Factors associated with arthritis self-efficacy in people living with knee osteoarthritis

Ching, Angela (2019) Factors associated with arthritis self-efficacy in people living with knee osteoarthritis. PhD thesis, University of Nottingham.

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Background: People living with knee osteoarthritis (OA) have unrelenting pain and functional limitations and are less likely to self-manage their knee OA through exercise, especially those with activity-related knee pain. Previous research has shown that self-efficacy has a consistent relationship with knee OA symptoms, depression, and physical limitations. Thus, it is important to target the determinants of sub-optimal self-efficacy perceptions, as it could be helpful for people living with knee OA to increase their self-beliefs in successful self-management of arthritis. There is a gap in the literature to investigate the relationship between the different variants of self-efficacy and psychosocial factors, and whether any of these are predictors of arthritis self-efficacy.

Aim: Investigate and explore which self-efficacy and psychosocial factors predict arthritis self-efficacy in people living with knee OA who have experienced participating in an OA-specific education and exercise programme and those who have not.

Methods: Sequential explanatory mixed methods design comprising of an initial quantitative phase followed by a qualitative phase was used. In the quantitative phase, the data was collected through questionnaires to investigate the relationship and predictors of exercise self-efficacy, multidimensional outcomes expectations for exercise, general health status, knee confidence, knee pain perception, depression with arthritis self-efficacy, using multiple linear regression models. In the qualitative phase, semi-structured interviews were used to explore the predictors of arthritis self-efficacy from the patients’ perspectives. Interviews were analysed using Thematic Analysis.

Results: The quantitative analyses identified that knee confidence, female sex, depression, knee pain perception, and exercise self-efficacy were statistically significant predictors of arthritis self-efficacy in people with knee OA who have not had recent experiences of participating in an OA-specific education and exercise programme. The strongest predictor of increased arthritis self-efficacy was higher knee confidence (unstandardized coefficient (β) = 1.037, p= .009). The questionnaire findings from participants who have been involved in an OA-specific education and exercise programme revealed that knee confidence, knee pain perception, general health status, and exercise self-efficacy were predictors of arthritis self-efficacy, again, with high knee confidence being the strongest predictor of increasing arthritis self-efficacy (β= .667, p= .001). The participants from the interviews reflected on the importance of receiving appropriate information on self-management of arthritis, the knowledge of exercises that are safe for their knee and receiving long-term follow-up with their clinician for them to perceive a better sense of successful self-management of arthritis. Similarly, participants with knee OA who had participated in the GLA:D® programme also reflected the importance of maintaining continue contact with their physiotherapist after the programme for support and reassurance that they were still performing their exercises in the correct manner and to help with motivation to maintain the GLA:D® exercises in the long-term. These comments suggested by participants in both studies of this thesis demonstrated components of BCTs which may benefit from inclusion in design of future intervention research aimed at enhancing arthritis self-efficacy in people living with knee OA. These BCTs include “Instruction on How to Perform the Behaviour” and “Demonstration of Behaviour” to gain knowledge on safe exercises and “Verbal Persuasion about Capability” and “Feedback on Outcomes of Behaviour” for regular follow-ups with clinicians.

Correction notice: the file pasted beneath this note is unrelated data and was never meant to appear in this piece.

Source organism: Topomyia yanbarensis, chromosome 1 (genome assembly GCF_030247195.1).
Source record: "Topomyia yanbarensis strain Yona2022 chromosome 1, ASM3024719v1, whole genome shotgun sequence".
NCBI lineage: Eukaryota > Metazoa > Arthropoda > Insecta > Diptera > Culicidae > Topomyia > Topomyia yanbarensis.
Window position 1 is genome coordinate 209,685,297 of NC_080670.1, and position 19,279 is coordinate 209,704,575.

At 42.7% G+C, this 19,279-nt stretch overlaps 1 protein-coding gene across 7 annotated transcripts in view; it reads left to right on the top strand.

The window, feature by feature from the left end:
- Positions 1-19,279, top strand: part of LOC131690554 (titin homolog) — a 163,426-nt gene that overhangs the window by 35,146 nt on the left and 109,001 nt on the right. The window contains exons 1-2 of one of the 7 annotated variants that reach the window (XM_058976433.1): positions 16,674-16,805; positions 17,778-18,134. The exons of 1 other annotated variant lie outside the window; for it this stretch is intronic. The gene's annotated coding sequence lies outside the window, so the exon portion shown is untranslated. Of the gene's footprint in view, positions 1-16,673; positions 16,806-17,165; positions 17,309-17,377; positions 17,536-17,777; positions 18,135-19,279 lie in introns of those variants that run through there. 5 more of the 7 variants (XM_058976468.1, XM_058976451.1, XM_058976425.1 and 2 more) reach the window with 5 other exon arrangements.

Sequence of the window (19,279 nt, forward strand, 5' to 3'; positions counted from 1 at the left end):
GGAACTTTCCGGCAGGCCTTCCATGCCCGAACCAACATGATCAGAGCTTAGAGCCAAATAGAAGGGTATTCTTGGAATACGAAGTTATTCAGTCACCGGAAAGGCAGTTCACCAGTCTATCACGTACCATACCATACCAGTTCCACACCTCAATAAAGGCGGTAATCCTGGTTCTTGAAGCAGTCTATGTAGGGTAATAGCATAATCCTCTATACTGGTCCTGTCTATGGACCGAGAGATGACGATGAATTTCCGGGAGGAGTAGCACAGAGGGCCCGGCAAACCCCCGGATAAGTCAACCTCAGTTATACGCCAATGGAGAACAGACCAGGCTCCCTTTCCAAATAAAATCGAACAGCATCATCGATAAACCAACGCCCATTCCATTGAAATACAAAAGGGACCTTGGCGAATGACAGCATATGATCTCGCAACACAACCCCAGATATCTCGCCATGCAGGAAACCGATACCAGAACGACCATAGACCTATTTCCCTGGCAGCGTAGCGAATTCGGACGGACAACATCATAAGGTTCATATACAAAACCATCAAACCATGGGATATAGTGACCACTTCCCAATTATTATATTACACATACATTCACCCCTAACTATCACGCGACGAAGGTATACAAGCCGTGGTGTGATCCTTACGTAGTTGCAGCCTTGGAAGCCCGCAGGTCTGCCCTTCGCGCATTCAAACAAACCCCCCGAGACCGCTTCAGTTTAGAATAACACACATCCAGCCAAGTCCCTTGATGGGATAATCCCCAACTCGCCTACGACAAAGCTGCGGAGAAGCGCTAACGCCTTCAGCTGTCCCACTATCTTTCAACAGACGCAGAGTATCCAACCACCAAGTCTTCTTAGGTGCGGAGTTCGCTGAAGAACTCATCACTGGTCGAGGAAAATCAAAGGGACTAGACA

Conclusion: This thesis has identified factors that can predict low arthritis self-efficacy (i.e. those who have less knee confidence/more incidences of their knee giving way, less self-beliefs in exercise, more depressed, severe knee pain, and being male). Participants perceived that receiving long-term follow-up with their clinician would provide them with reassurance and encouragement to maintain therapeutic exercises in the long-term.

Item Type: Thesis (University of Nottingham only) (PhD)
Supervisors: Edwards, K.L.
Thomas, S.A.
Batt, M.E.
Keywords: Knee osteoarthritis; Self-efficacy; Behaviour change; Exercise therapy
Subjects: W Medicine and related subjects (NLM Classification) > WE Muscoskeletal system
Faculties/Schools: UK Campuses > Faculty of Medicine and Health Sciences > School of Medicine
Item ID: 56704
Depositing User: Ching, Angela
Date Deposited: 15 Aug 2019 12:50
Last Modified: 01 Jul 2021 04:30
URI: https://eprints.nottingham.ac.uk/id/eprint/56704

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